BUFFALO, N.Y. (WKBW) — Local elected leaders announced Wednesday the Office of Management and Budget (OMB) has finalized the rule to establish a pilot record database.
The announcement comes more than 12 years after a plane crashed into a home on Long Street in Clarence Center, killing all 49 people who were on board and a man inside the home. The National Transportation Safety Board (NTSB) determined the pilot failed several prior tests and may not have been adequately trained.
Officials say the final rule from OMB means the Federal Aviation Administration (FAA) can begin its final approval process and once final approvals are granted the database can be created. By June 2024 all air carriers will have to enter all relevant historical pilot records into the database. The database will allow airlines to access the complete pilot training records of anyone who hopes to be a commercial airline pilot.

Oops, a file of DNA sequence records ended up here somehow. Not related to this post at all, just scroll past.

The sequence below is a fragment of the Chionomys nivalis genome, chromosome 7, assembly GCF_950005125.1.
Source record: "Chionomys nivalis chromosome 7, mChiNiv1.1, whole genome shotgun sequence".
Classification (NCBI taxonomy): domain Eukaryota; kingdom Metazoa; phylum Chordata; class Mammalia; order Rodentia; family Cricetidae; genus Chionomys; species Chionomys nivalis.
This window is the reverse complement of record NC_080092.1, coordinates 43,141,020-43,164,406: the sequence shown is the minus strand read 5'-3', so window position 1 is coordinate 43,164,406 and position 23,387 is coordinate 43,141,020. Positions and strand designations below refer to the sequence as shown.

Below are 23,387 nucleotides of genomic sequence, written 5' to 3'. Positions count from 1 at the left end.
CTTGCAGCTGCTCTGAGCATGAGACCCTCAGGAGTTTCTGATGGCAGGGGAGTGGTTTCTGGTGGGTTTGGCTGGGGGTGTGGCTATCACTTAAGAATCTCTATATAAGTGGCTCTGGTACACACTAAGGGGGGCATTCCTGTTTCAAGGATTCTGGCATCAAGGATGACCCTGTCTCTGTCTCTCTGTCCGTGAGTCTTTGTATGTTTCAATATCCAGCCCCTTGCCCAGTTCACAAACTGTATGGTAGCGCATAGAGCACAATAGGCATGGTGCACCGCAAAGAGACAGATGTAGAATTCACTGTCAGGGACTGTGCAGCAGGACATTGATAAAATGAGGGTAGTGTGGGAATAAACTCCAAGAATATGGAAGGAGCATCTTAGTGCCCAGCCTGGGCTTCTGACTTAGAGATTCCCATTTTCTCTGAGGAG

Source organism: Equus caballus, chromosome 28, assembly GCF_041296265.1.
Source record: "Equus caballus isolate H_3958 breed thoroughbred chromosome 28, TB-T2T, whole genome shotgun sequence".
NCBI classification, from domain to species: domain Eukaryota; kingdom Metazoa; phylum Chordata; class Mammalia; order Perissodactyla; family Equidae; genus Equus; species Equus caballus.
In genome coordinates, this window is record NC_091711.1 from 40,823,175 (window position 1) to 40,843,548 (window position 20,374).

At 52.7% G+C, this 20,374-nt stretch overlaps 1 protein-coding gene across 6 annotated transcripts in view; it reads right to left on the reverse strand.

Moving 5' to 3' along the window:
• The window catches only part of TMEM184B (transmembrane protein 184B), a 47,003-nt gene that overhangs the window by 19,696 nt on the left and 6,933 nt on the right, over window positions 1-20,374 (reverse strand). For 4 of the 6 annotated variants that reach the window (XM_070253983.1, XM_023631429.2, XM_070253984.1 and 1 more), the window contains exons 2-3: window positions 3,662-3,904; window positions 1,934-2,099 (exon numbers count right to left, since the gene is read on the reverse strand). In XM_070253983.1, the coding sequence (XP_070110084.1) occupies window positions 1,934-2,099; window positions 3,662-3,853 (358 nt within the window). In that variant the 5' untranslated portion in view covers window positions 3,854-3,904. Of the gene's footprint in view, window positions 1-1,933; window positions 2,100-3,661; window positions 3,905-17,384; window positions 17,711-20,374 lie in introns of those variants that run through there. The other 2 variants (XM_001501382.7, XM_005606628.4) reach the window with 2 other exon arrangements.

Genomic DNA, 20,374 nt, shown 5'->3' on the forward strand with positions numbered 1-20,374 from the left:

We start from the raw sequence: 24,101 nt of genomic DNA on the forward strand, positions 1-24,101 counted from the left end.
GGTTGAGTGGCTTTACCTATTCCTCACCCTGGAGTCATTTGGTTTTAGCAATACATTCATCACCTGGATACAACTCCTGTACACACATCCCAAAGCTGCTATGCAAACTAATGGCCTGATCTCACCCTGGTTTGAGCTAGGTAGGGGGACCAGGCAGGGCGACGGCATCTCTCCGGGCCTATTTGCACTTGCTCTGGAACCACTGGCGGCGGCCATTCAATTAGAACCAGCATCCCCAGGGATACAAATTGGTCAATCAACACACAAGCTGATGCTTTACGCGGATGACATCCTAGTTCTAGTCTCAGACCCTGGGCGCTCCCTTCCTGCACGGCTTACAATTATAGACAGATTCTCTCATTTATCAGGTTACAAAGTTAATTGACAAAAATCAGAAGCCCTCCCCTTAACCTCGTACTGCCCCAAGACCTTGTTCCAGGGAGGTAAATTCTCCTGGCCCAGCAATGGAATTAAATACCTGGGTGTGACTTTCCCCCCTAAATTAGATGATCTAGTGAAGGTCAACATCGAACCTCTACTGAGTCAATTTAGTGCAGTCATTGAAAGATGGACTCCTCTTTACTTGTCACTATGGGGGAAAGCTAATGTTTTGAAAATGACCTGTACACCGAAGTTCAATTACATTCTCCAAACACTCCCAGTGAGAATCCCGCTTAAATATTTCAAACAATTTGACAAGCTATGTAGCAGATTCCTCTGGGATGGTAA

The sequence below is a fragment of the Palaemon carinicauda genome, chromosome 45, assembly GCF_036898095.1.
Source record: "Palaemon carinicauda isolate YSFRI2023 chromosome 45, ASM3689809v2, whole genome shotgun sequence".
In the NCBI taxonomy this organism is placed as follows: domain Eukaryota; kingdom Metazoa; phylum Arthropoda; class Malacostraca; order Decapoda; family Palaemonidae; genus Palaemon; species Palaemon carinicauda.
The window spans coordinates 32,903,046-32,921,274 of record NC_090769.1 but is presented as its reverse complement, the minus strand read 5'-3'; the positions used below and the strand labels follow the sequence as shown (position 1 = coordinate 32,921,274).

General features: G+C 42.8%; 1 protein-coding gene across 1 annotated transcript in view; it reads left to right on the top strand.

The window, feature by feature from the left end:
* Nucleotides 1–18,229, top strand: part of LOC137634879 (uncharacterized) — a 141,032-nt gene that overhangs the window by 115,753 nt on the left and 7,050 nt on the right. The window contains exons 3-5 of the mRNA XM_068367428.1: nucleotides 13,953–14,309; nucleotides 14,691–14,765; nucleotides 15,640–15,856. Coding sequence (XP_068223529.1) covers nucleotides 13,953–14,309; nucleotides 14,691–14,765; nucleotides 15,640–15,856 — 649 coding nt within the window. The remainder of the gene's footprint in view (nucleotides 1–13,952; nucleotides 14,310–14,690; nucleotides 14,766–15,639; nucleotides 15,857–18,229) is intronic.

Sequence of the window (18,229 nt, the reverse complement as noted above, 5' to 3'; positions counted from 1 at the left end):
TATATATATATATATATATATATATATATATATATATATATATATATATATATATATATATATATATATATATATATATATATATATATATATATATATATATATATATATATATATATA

The families of the victims of Flight 3407 have fought for years to reform the airline industry and make the skies safer. 7 Eyewitness News spoke to some of the family members in February who said the pilot record database was the final piece of the fight.
“Finally,” said Senate Majority Leader Charles Schumer. “Twelve years of relentless advocacy by the 3407 families has yielded so many reforms, like this vital pilot database, that have made our skies safer. They faced immeasurable tragedy and instead of cursing the darkness, they emerged as resilient and forceful advocates for safer skies to honor the memories of their loved ones. We’ll never be able to truly know the number of lives their fortitude has managed to save, and we all owe them a huge debt of gratitude.”
Schumer was joined by U.S. Senator Kirsten Gillibrand (D - NY), U.S. Congressman Brian Higgins (D - NY), and U.S. Congressman Tom Reed (R - NY) in making the announcement.